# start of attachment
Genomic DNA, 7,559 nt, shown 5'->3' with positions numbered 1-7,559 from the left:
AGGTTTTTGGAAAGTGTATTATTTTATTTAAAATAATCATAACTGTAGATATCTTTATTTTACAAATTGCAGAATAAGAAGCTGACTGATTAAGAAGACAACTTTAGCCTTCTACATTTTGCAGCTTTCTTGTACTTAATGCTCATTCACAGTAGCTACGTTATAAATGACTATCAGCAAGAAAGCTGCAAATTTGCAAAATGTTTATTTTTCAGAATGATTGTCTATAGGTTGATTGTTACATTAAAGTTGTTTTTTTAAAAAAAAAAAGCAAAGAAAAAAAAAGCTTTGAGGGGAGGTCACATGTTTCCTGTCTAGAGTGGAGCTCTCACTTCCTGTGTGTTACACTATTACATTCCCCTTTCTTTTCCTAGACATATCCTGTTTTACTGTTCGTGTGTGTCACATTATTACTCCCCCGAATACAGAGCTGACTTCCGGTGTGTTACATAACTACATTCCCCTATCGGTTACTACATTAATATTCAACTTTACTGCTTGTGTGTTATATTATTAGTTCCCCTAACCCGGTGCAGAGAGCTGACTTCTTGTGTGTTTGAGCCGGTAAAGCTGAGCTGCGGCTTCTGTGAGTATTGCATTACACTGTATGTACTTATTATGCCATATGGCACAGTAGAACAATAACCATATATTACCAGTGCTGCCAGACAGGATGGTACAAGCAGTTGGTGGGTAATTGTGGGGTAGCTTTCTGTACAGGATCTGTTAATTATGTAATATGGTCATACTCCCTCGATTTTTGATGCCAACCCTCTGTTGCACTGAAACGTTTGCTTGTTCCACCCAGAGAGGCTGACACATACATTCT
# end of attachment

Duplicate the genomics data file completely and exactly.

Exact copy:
Genomic DNA, 7,559 nt, shown 5'->3' with positions numbered 1-7,559 from the left:
AGGTTTTTGGAAAGTGTATTATTTTATTTAAAATAATCATAACTGTAGATATCTTTATTTTACAAATTGCAGAATAAGAAGCTGACTGATTAAGAAGACAACTTTAGCCTTCTACATTTTGCAGCTTTCTTGTACTTAATGCTCATTCACAGTAGCTACGTTATAAATGACTATCAGCAAGAAAGCTGCAAATTTGCAAAATGTTTATTTTTCAGAATGATTGTCTATAGGTTGATTGTTACATTAAAGTTGTTTTTTTAAAAAAAAAAAGCAAAGAAAAAAAAAGCTTTGAGGGGAGGTCACATGTTTCCTGTCTAGAGTGGAGCTCTCACTTCCTGTGTGTTACACTATTACATTCCCCTTTCTTTTCCTAGACATATCCTGTTTTACTGTTCGTGTGTGTCACATTATTACTCCCCCGAATACAGAGCTGACTTCCGGTGTGTTACATAACTACATTCCCCTATCGGTTACTACATTAATATTCAACTTTACTGCTTGTGTGTTATATTATTAGTTCCCCTAACCCGGTGCAGAGAGCTGACTTCTTGTGTGTTTGAGCCGGTAAAGCTGAGCTGCGGCTTCTGTGAGTATTGCATTACACTGTATGTACTTATTATGCCATATGGCACAGTAGAACAATAACCATATATTACCAGTGCTGCCAGACAGGATGGTACAAGCAGTTGGTGGGTAATTGTGGGGTAGCTTTCTGTACAGGATCTGTTAATTATGTAATATGGTCATACTCCCTCGATTTTTGATGCCAACCCTCTGTTGCACTGAAACGTTTGCTTGTTCCACCCAGAGAGGCTGACACATACATTCT